Sustainability in Kenya's energy and development: an alien concept?

Said Mbogo Abdallah

Research output: ThesisPhD Thesis - Research UT, graduation UT

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Abstract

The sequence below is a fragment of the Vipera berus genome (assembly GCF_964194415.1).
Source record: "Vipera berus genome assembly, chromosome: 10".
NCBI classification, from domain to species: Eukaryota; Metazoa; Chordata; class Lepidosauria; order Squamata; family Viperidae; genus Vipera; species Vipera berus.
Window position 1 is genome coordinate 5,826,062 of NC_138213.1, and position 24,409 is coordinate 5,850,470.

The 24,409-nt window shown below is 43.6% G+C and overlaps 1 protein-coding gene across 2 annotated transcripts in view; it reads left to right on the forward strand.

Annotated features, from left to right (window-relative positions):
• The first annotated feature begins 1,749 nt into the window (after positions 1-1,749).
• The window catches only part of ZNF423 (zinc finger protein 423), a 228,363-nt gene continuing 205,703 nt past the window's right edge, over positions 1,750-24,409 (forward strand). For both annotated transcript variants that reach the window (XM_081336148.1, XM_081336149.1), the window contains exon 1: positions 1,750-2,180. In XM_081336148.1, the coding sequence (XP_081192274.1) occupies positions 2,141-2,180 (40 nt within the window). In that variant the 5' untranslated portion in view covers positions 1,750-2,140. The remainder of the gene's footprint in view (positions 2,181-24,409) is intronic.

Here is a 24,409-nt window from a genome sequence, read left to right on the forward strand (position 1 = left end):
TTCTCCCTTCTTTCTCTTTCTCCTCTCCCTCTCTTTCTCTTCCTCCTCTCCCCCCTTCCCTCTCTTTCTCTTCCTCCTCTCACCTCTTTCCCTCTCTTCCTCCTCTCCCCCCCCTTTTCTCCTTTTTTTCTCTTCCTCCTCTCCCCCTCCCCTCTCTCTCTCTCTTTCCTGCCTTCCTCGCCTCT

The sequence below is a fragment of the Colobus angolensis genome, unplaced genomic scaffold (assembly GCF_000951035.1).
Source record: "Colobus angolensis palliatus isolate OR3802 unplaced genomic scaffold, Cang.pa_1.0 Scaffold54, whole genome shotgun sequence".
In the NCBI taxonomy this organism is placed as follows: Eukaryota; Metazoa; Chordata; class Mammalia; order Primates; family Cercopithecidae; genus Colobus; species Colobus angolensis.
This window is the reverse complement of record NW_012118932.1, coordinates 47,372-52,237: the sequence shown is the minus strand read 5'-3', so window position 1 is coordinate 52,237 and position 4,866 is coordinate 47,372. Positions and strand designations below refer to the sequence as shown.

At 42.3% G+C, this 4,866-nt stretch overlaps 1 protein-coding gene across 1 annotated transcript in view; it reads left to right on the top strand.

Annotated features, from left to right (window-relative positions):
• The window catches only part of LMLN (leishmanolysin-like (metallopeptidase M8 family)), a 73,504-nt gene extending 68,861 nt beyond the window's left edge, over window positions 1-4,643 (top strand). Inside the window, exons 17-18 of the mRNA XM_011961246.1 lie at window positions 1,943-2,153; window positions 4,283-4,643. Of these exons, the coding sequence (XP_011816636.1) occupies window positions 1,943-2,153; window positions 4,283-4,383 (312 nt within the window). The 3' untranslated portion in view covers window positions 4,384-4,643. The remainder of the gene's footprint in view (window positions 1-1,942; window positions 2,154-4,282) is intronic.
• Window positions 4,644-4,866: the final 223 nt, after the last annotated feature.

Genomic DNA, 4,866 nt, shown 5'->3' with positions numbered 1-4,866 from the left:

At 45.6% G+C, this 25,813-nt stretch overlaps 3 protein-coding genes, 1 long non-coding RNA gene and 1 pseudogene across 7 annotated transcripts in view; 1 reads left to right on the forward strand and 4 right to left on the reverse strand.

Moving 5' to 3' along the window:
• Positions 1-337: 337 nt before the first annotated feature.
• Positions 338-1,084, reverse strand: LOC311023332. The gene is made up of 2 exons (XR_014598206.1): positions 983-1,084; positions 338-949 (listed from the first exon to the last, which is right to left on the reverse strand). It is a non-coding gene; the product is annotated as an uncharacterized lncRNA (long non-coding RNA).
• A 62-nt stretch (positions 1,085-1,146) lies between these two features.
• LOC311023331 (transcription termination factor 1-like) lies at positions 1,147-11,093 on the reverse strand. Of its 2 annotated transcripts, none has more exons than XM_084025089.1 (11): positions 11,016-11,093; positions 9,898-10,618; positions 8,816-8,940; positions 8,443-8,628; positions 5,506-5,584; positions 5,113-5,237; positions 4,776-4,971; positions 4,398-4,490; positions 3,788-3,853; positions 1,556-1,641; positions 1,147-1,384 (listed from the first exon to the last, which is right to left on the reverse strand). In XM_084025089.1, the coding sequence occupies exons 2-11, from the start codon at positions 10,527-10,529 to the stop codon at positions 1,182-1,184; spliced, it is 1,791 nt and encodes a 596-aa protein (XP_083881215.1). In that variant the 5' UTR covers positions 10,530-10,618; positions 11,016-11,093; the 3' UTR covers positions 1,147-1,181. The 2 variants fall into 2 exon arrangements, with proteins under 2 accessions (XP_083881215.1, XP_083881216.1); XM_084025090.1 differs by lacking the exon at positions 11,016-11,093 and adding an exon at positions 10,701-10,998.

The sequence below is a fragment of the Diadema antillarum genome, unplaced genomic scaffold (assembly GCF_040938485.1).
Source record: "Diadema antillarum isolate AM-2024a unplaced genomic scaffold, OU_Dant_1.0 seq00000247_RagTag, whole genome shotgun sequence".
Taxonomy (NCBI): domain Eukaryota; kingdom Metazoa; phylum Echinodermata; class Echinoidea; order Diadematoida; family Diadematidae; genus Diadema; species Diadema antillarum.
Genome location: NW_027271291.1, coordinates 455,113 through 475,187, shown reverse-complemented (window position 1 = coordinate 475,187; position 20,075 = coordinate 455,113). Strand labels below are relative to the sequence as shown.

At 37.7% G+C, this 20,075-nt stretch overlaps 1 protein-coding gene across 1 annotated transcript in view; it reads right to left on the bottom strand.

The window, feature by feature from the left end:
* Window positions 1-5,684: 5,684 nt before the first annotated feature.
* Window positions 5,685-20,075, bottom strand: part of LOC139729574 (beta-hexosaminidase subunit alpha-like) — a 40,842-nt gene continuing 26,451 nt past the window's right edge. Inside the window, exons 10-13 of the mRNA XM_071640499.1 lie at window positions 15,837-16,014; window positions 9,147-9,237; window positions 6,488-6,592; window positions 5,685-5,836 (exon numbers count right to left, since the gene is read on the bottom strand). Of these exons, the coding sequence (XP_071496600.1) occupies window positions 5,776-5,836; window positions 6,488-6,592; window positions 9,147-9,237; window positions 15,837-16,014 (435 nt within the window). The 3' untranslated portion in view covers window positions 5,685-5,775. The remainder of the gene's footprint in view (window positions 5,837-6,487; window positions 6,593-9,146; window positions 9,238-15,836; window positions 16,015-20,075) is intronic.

Energy technologies, especially seen from the viewpoint of their importance as facilitators of development, are physical as well as social phenomena. This understanding is critical when considering energy that can advance sustainable development. Drawing from scholarly work, this development is taken to mean the same thing as sustainability. More importantly, although there has been much debate, particularly within the scientific community, there is agreement that the development needs to be balanced. The balance envisioned is on advancement in each of three key attributes or dimensions of the development; namely economic, social and environmental attributes. It would however appear that the social dimension is in many cases given low priority compared to the other dimensions, and this happens equally for energy technologies that drives the development. With a view to elevating priority of social aspects of sustainability, insights into technologies and policies for energy provision and use are studied and presented in this thesis. The central argument in the thesis is that energy needs to be provided and used taking full account of social contexts. Studies on Kenya underscore paucity of socially relevant energy for sustainable development. From the research done, it is clear that there are social cognitive factors that give rise to a skewed understanding of sustainable energy. It is also evident that this type of energy and the technologies associated with it are primarily seen as means for advancement of environmental and economic interests. Research investigations for the thesis indicate that subordination of social interests is largely notable in the case of developed countries, or societies of the North. The skewed understanding of sustainable energy seems to have been extended to developing countries, or societies of the South, largely via international development assistance mechanisms. For the Kenya case, and generally for the South it is recommended in the thesis that a cognitive and cultural reorientation be sought. This is with an aim of aligning the understanding and behaviour towards sustainable energy in a way that promotes social interests of sustainability.